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Devil’s Dictionary

Assumptions, n. pl.

Facts about the project at the time of kickoff.

Source: Insolvent, p.154

Conflict, n.

Something that does not match up and needs to be fixed. Typically identified between (a) alternative design solutions for a given problem easily addressed by identifying and modelling the costs, benefits and risks and then trading them off rationally to select the optimum choice (that’s what engineers do); or (b) between development branches. (May the wrath of the gods be upon you in eternity while you slowly roast in hell.) Other forms of conflict are invalid and irrational.

Source: Insolvent, p.198

Facts, n. pl.

Claims made about the environment of technology design for which those who make them forgot to question where they came from, how they came about, which values they embody, whose values these are, whose facts they are, and whose interest that serves.

Source: Insolvent, p.154

Fix, n. & v.

The source of tomorrow’s problems.

Source: Insolvent, p.13

Goal Modeling, n.

The illusion that everything that matters can be represented as an instrumental achievement to be met; the delusion that anything that can not be represented as an instrumental achievement to be met cannot possibly matter. Both are common in requirements engineering.

Source: Insolvent, p.233

Human, n.

Annoying reminders of the real world.

Source: Insolvent, p.102

Innovate, v.

To do onto other people’s jobs as you would not have them do unto yours

Source: (not mentioned in Insolvent) Inspired by the Golden Rule

Irrationality, n.

Those parts of human life that rationality has no access to.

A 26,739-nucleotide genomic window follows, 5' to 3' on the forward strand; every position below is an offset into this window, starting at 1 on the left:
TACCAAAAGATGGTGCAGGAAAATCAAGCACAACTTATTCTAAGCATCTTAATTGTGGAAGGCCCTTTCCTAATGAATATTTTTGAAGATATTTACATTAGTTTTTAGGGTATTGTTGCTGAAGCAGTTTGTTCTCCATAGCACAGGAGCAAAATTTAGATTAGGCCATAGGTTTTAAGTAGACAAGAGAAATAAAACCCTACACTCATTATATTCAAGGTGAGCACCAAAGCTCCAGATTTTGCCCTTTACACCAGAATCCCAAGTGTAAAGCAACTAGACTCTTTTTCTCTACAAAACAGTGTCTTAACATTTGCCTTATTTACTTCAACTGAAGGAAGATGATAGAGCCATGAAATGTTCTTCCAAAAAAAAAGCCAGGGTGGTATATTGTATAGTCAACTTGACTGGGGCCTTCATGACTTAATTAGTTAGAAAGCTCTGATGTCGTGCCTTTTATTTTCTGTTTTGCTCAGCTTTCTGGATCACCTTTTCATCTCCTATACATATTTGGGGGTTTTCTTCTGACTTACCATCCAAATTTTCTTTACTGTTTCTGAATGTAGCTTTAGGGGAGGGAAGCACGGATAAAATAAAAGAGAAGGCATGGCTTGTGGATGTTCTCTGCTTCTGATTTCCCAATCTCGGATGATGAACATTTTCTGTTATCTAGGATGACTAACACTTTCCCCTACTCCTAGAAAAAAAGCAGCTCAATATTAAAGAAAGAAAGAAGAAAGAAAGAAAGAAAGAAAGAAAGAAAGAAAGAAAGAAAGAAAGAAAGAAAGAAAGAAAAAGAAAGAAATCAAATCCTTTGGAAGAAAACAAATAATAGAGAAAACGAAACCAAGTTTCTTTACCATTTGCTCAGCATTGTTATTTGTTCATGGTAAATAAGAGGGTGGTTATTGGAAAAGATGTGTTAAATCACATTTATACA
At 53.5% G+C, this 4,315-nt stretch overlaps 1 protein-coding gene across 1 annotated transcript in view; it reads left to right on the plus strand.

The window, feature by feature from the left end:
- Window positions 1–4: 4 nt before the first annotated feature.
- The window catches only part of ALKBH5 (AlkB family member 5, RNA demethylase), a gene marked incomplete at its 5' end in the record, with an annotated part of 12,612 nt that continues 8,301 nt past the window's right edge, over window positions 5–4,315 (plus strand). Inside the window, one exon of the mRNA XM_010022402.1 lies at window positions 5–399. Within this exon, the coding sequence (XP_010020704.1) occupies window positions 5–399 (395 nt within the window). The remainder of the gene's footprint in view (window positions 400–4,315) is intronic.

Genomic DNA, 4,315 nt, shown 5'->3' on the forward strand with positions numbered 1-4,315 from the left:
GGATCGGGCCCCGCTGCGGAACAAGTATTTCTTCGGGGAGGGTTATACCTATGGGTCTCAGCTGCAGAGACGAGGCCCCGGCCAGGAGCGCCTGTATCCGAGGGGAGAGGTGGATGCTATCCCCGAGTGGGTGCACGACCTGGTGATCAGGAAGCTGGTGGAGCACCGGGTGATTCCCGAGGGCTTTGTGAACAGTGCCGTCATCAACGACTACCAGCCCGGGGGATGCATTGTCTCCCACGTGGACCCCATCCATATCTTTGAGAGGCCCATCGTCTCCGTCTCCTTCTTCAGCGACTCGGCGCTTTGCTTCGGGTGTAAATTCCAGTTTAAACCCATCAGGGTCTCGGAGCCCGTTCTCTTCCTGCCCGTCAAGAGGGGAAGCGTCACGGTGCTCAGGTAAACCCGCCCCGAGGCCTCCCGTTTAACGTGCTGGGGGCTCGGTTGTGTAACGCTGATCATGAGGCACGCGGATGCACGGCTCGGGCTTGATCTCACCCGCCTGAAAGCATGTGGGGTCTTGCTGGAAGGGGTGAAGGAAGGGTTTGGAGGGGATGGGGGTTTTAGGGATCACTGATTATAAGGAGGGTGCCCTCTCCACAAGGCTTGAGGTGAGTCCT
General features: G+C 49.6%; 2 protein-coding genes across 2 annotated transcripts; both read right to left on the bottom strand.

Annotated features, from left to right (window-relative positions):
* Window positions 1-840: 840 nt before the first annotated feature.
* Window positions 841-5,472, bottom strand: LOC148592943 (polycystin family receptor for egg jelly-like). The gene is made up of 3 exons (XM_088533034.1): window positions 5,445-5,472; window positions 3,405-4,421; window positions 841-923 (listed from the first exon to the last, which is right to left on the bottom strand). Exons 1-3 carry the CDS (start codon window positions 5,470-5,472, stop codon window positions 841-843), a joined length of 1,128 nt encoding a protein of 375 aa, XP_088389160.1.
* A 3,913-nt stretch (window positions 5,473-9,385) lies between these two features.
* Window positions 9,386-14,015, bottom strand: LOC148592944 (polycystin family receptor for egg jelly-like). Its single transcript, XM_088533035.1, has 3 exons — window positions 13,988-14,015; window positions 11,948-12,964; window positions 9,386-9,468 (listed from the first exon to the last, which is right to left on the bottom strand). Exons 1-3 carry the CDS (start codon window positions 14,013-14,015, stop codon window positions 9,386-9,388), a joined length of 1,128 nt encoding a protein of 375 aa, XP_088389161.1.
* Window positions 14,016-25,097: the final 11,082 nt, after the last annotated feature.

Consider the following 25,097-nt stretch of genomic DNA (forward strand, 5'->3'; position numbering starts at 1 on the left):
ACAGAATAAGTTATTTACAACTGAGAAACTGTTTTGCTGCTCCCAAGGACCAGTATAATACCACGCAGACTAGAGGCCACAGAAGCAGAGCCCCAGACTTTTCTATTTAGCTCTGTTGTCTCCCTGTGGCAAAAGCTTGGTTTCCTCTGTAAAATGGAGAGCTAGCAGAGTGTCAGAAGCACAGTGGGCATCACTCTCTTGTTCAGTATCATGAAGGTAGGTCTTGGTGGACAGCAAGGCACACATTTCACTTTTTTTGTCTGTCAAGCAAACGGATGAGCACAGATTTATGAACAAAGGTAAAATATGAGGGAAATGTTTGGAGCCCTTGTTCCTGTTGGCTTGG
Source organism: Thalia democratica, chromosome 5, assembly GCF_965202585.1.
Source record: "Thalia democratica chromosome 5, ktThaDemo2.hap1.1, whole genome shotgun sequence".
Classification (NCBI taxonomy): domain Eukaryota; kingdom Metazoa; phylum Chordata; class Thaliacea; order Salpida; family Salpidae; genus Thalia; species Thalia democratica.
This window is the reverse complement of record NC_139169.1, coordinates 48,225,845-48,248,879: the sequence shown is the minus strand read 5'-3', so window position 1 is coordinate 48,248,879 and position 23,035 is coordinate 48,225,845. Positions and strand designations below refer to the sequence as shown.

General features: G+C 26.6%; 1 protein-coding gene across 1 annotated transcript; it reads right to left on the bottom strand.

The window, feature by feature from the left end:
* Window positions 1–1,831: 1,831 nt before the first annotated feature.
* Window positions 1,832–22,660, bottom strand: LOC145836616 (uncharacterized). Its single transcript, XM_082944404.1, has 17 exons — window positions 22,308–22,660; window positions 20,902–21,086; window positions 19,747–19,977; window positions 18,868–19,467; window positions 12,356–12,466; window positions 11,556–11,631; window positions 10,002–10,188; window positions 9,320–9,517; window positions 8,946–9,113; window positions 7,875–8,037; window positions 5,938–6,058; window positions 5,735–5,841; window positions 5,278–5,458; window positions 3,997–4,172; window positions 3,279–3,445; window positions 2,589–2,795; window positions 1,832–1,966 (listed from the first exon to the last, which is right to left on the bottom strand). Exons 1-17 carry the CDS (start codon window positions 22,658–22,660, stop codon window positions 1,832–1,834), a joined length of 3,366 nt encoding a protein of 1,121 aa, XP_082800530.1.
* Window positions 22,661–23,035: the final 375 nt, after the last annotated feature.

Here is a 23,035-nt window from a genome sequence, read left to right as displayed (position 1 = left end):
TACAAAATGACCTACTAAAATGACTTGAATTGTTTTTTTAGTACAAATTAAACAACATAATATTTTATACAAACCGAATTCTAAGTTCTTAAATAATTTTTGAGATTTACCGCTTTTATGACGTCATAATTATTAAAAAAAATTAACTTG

Source: Insolvent, p.102 and 179

Judgement, n.

That which is irrational in human reasoning.

Source: Insolvent, p.102

Kick-Off, n.

The short period in which all active project participants succumb to the illusion that they agree on what the project purpose is.

Source: Insolvent, p.99

Models, n. pl.

The carpets under which, if we look carefully, we can find the human values, politics and moral decisions that have become code, features, qualities, documentation and other technological facts through the social practice we call systems design.

Source: Insolvent, p.156

Problem, n.

Something that can be fixed or solved.

Source: Insolvent, p.13 and 198

Problem-solving, n.

The process of fixing things that aren’t broken (because they don’t exist) and thereby creating new problems.

Source: Insolvent, p.198

Rationality, n.

That form of deductive reasoning which can be encoded and computed.

Source: Insolvent, p.179

Requirements Engineering, n.

The social practice of turning wet, interesting issues such as human values, politics and moral decisions into dry, complicated diagrams (models) that create the illusion that the work to be done is solidly understood.

Source: Insolvent, p.227

Software Engineering, n.

The social practice that converts human values, politics and moral decisions into code, features, qualities, documentation, and other technological facts.

Source: Insolvent, p.95